I wouldn’t fancy driving around here much. ALL the cars have dents in. Some have lights or bumpers missing too, but a big dent is the absolute minimum.
Technically I think they’re meant to drive on the right, but it doesn’t seem like a rule they stick to very strictly. Lane management on corners is especially poor.
There are lots of mopeds and motorbikes too. Today I saw a total of 5 people wearing helmets. Maybe it isn’t a legal requirement.
The maximum people I’ve seen on one scooter so far is 3 (two of them children, none wearing helmets), but I’ll keep an eye out for more.
Both scooters and car drivers use their horns more than I use my brakes back in the UK. It looks a bit like everyone is just driving around however they want and beeping at everyone else they see not doing the same.
Quick, move before I drive into you HONK. Move before I run you over HONK. I have several broken lights HONK.
Something my girlfriend noticed now. They don’t seem to have rubbish collections from their houses. Every now and then you see a person (or two or three) riding a moped, carrying a black bag, then chucking it into an open business-waste type bin, of which there are many dotted around.
They can’t do very well at their recycling rates with that kind of set-up.
It’s time for an evening meal. We bought croissants and made our own tea, at breakfast. And we had sandwiches at lunch (local fresh bread, etc).
But despite the crazy budgeting going on (why we’re in self-catering in the first place), dinner is going to have to be bought elsewhere most of the time we think.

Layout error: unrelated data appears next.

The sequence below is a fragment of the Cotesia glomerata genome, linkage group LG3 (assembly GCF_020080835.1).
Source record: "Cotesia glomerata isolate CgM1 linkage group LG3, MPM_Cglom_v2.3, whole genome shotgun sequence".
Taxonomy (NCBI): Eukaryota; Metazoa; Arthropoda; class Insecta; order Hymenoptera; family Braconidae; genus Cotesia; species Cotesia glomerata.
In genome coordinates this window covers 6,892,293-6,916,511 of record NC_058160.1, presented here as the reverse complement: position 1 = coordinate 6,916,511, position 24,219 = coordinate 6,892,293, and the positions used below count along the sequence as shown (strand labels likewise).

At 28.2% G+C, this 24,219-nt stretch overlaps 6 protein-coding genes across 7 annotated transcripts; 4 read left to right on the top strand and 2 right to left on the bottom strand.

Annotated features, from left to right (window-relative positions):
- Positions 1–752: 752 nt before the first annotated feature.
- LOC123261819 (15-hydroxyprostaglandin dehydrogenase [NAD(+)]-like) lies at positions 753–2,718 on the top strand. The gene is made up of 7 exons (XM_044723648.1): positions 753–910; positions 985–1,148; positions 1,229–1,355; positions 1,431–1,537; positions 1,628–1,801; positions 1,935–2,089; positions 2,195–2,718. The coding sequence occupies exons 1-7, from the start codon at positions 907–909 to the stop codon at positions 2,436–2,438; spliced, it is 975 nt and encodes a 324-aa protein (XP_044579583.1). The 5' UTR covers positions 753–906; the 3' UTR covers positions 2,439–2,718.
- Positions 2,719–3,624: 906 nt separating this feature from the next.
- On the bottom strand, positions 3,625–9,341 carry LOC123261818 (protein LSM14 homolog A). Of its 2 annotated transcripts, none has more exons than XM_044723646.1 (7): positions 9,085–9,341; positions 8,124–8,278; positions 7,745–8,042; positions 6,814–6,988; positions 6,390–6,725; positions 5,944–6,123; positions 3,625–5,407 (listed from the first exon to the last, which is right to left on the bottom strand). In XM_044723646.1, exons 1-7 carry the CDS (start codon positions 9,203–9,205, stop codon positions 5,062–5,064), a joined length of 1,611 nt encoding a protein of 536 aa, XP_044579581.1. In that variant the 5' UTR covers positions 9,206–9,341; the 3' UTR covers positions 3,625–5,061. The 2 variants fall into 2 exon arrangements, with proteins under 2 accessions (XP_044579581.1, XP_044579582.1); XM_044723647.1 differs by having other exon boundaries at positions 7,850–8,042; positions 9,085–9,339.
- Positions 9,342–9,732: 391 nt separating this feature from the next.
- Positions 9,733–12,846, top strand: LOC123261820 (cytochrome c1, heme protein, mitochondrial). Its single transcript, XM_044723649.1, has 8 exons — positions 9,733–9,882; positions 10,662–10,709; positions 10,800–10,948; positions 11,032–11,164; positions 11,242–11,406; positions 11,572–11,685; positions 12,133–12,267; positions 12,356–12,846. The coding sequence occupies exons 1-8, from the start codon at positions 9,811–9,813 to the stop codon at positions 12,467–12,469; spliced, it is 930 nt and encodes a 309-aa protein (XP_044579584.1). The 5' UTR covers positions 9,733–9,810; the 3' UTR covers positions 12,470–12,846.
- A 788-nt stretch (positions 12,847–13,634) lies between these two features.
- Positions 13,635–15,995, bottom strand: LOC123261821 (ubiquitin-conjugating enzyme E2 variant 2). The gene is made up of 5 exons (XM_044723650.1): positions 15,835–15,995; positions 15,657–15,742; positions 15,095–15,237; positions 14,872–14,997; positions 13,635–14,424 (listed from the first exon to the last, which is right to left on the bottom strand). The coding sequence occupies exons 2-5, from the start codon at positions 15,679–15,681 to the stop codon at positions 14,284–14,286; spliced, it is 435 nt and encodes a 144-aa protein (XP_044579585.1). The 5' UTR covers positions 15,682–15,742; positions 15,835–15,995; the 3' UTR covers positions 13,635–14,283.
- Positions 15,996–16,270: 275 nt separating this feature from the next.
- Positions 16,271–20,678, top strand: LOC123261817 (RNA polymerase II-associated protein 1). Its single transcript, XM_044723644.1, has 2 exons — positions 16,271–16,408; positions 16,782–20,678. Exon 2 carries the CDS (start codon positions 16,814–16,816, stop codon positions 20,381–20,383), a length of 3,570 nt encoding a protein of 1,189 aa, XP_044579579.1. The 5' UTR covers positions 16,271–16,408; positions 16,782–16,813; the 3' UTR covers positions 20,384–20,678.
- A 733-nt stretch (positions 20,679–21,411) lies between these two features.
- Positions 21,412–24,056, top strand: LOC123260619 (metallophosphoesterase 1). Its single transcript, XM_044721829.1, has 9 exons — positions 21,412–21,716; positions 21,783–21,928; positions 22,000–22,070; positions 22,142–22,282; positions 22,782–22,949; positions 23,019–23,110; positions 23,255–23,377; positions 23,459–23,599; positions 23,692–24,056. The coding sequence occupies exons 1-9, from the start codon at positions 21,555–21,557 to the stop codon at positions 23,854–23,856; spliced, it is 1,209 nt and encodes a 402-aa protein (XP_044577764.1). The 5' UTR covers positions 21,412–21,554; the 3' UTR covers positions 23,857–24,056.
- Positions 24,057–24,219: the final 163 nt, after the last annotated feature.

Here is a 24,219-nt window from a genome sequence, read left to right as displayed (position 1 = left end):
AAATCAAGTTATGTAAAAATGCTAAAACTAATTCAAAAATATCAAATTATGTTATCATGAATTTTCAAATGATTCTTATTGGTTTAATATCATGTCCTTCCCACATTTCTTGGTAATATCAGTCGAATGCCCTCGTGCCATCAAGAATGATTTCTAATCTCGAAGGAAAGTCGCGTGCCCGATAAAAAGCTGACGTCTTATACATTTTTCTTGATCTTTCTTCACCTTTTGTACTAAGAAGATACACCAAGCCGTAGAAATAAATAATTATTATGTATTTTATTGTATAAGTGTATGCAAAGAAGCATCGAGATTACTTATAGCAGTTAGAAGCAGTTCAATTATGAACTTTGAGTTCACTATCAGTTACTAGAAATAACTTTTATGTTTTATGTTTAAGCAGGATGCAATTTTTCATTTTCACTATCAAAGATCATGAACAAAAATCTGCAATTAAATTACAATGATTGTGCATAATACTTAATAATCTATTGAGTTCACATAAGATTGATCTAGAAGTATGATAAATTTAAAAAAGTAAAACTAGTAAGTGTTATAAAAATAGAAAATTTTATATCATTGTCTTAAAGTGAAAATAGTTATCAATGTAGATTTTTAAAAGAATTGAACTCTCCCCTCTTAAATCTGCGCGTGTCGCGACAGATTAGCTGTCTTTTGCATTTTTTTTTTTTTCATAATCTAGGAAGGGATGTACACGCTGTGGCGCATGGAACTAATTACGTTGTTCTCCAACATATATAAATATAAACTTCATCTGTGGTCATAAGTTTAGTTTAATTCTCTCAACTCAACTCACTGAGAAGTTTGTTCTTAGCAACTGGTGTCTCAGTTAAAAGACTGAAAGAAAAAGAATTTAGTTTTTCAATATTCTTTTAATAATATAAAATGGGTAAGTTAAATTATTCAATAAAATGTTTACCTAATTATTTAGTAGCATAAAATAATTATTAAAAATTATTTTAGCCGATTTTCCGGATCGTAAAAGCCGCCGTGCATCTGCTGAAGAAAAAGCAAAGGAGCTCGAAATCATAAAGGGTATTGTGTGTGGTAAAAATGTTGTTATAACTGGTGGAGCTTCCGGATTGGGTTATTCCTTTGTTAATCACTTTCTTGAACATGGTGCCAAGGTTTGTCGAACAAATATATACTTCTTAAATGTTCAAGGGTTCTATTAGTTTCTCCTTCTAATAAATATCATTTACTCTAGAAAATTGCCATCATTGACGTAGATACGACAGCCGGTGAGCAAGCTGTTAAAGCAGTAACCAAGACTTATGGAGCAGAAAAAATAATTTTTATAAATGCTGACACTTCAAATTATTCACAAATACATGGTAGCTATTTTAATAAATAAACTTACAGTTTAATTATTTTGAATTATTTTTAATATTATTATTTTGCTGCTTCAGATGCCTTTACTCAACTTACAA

We’ve got a hob (1 ring), a small oven, and that’s it. What can you cook with that? Not much, I’m sure you’ll agree.
We’ve got one enormous saucepan, one frying pan, and really nothing in the way of oven trays, etc.
Utensil wise, there’s no wooden spoons or sharp knives, or spatulas.
We’d have to unplug the fridge to run the oven too (we’ve moved the hob into the hallway on a different socket, because of our regular tea-making).
We found a restaurant and were welcomed in. The waitress shook both our hands, which I felt slightly awkward about. I’m not used to this kind of friendly welcome in a quite-cheap restaurant.
I’m pleased to see they accept my card too. I bought a prepaid travel credit card and loaded it with Euros before I left home. So far, nowhere we’d been (not even the supermarket chain) had accepted credit cards at all. Thankfully we split our money between cash and card, in case of this problem.
(You can withdraw cash off the card from any ATM, but you get charged 3%, from memory. It’s better to use it like a credit card.)
The walk home afterwards was quite scary. Some of the roads are quite badly lit, and the lack of light doesn’t encourage anyone to slow down. They’re all still going everywhere at a million miles an hour, hand never far from the horn.